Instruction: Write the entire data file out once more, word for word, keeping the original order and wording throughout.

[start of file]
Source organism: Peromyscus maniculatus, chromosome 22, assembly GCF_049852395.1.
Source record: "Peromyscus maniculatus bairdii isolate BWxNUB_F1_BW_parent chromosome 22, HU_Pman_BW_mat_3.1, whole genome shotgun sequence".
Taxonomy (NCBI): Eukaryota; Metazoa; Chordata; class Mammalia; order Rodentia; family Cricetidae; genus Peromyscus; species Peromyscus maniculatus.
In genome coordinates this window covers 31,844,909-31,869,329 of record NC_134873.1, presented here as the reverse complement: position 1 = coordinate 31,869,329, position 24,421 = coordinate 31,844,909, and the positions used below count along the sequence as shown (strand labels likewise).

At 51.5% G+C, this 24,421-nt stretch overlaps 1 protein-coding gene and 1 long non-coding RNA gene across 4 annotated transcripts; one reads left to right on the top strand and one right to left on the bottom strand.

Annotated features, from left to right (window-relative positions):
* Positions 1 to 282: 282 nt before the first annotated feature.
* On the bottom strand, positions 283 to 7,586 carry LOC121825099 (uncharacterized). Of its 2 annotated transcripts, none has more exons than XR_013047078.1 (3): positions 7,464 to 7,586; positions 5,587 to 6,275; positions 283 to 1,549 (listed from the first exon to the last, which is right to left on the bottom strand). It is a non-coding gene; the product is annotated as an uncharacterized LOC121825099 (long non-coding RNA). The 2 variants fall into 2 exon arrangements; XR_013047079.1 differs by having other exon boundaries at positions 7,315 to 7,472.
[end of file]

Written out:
Source organism: Peromyscus maniculatus, chromosome 22, assembly GCF_049852395.1.
Source record: "Peromyscus maniculatus bairdii isolate BWxNUB_F1_BW_parent chromosome 22, HU_Pman_BW_mat_3.1, whole genome shotgun sequence".
Taxonomy (NCBI): Eukaryota; Metazoa; Chordata; class Mammalia; order Rodentia; family Cricetidae; genus Peromyscus; species Peromyscus maniculatus.
In genome coordinates this window covers 31,844,909-31,869,329 of record NC_134873.1, presented here as the reverse complement: position 1 = coordinate 31,869,329, position 24,421 = coordinate 31,844,909, and the positions used below count along the sequence as shown (strand labels likewise).

At 51.5% G+C, this 24,421-nt stretch overlaps 1 protein-coding gene and 1 long non-coding RNA gene across 4 annotated transcripts; one reads left to right on the top strand and one right to left on the bottom strand.

Annotated features, from left to right (window-relative positions):
* Positions 1 to 282: 282 nt before the first annotated feature.
* On the bottom strand, positions 283 to 7,586 carry LOC121825099 (uncharacterized). Of its 2 annotated transcripts, none has more exons than XR_013047078.1 (3): positions 7,464 to 7,586; positions 5,587 to 6,275; positions 283 to 1,549 (listed from the first exon to the last, which is right to left on the bottom strand). It is a non-coding gene; the product is annotated as an uncharacterized LOC121825099 (long non-coding RNA). The 2 variants fall into 2 exon arrangements; XR_013047079.1 differs by having other exon boundaries at positions 7,315 to 7,472.